In addition to the height, the sub floor should also be considered, for example, the floor of which the mezzanine shall be built. This should be strong enough to accept the load of the mezzanine columns. In most cases mezzanine floors are bolted on top of concrete slab floors. Structural calculations that the slab will take the point loads should be carried out prior to the installation and are required as part of the local authority building regulations submission. In order to determine the physical strength of the concrete when construction details are not available, core samples can be taken from the slab and 'crush' tested.

Once these two elements are suitable, you can then begin to design a mezzanine floor for your area. The first thing to decide is how far apart the columns (supporting pillars) are. This is largely dependent on the results of the slab calculation which would tell you the maximum permissible load down a column, as well as any obstructions in the way, i.e. floor joints, machinery, doors etc. If the area is completely clear of obstruction it may be an idea to design the mezzanine floor from an economical point of view and make sure that the columns are set out in the most cost saving manner. The typical size of an economical design can vary between manufacturers, however, as an example, a 4 metre grid pattern in both directions is very common.

There are various types of decking material available to use on mezzanine floors, however, the most common by far is chipboard. There are a few environments where chipboard is unsuitable such as damp or wet workspaces as well as areas that have very high point loads on them. Other examples of flooring types are durbar or chequer plate, which are very strong but can be noisy and expensive. Open grates are good for letting light through but again noisy and also difficult to use with picking trolleys.

Any open edges of the mezzanine, i.e. sides of the floor not butting up to a wall, should be protected. The most common way to do this is by means of installing handrails. In addition to a handrail, a knee rail must be added and usually a toe rail to avoid kicking anything of the floor. There are regulations surrounding handrail and these should be adhered to.

Access for personnel to the mezzanine level can be achieved in several ways such as lifts or

Thursday, August 9, 2012

Living And Working In Sustainable Environments - Electrical Challenges

Electricity is convenient but also not as efficient to generate or transport as you might think. Electricity will become a more and more expensive commodity and for this reason more efficient ways of using and storing electricity will have to be employed. If you are moving towards a more sustainable office or home environment you may simply use load shifting storing lower cost energy in the night for use during peak hours or you are likely to employ alternative energy generation techniques which may reach from Solar or Wind to Propane or other Combustion Engines.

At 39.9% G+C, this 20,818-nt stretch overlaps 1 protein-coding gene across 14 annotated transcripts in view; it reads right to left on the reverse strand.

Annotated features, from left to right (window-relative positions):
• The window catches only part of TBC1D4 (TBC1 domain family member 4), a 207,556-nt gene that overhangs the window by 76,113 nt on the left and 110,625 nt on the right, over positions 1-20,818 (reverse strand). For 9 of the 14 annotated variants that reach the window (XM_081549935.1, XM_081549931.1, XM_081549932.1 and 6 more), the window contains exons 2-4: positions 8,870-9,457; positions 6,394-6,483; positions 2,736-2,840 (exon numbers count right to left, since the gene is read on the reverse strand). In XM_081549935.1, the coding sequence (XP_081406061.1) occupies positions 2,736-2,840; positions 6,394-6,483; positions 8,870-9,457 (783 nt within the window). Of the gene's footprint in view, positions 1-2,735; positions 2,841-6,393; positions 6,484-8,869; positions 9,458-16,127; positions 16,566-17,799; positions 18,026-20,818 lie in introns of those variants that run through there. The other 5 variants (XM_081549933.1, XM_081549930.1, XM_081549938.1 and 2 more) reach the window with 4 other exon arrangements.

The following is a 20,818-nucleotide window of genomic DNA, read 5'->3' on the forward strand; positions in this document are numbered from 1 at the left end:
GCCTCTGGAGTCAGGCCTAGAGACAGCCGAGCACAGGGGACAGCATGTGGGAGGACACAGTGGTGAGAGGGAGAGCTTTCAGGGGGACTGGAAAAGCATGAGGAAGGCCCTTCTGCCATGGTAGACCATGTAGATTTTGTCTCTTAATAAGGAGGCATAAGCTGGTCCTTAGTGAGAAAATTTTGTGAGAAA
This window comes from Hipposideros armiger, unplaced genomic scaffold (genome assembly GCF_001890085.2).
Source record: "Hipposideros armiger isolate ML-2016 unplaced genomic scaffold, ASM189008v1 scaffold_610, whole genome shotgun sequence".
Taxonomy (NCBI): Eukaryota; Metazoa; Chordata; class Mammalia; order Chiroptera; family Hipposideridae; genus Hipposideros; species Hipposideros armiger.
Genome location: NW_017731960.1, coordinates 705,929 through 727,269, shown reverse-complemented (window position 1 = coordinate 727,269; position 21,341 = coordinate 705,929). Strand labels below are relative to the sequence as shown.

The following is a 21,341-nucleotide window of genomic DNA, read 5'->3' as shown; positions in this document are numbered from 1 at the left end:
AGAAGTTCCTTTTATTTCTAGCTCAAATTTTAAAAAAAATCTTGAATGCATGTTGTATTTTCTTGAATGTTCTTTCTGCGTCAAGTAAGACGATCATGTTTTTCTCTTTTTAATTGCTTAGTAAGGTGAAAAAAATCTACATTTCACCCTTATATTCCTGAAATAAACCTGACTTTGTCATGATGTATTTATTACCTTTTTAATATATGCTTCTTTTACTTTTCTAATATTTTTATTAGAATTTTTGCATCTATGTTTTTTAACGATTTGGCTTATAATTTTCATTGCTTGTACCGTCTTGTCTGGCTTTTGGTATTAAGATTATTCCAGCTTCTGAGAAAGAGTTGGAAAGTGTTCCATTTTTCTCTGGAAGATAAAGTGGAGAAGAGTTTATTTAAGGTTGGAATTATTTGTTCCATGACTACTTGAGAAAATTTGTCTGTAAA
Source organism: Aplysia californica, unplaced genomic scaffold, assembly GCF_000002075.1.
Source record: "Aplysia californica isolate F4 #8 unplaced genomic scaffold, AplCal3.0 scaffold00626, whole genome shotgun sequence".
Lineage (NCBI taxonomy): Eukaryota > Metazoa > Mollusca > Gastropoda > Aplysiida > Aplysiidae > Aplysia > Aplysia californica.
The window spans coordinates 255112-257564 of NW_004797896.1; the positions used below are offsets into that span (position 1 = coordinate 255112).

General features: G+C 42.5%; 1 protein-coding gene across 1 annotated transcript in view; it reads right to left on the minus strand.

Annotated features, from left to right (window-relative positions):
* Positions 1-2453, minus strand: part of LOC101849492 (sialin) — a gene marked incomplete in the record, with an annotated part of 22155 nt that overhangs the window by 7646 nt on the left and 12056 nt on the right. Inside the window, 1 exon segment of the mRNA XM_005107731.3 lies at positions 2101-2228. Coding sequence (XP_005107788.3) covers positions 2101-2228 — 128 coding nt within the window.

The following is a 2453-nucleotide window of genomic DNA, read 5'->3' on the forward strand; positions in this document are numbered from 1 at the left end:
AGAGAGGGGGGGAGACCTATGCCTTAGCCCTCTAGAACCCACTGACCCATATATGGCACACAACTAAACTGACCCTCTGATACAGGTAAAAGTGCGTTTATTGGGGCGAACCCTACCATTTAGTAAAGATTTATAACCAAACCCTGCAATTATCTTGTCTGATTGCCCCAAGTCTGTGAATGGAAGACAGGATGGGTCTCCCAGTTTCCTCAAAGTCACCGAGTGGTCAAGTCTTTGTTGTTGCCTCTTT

There are more than one reason to use an off-grid system and often a mixed system allowing you to use the grid as a backup is an appropriate implementation.

If you have native DC devices such as computers, LED lighting and other DC capable systems delivering the energy in form of DC is mostly 15% more efficient than delivering it in form of AC which requires AC to DC converting power supplies. For this reason it will become paramount that electricians and Electrical Engineering companies understand this and plan new construction with AC and DC systems in mind. The most appropriate voltage for DC based systems is 48V.

There is the tri-generation environment where typically Grid-Power, Propane Generation and Solar and/or Wind are all feeding the same system. This is for mission critical applications where power will always be available at the lowest cost and as much renewable power as generated is used. Also this system benefits greatly from separating DC capable devices from higher energy-consuming devices that may have to be supplied from and AC source like the Grid or a Generator.

On-Grid System
An On-Grid System is based on Solar or PV Generators feeding the grid via a separate meter, the energy supplied to the grid is credited to your account. The energy used by you from the grid is charged as usual. There is no backup to the grid, if the grid fails there is no energy.

Grid Assist or Solar Assist
A Grid Assist System is typically based on Solar and Wind Generation coupled with the grid charging the storage batteries when insufficient wind or sunlight is available. Solar Assist is normally used for mission critical systems where security is the main concern, in this case the equipment is powered by the grid at the same time as it is powered by an alternative energy charger, it will consume most of the energy provided by solar or wind but also a small amount of grid power.

Load Shifting
In cases when at certain night times power is at a significantly lower cost outweighing any losses in the charging of batteries and conversion to the form of energy required in peak times, a Load Shifting system is a way to save financial and fossil resources.

Off-Grid System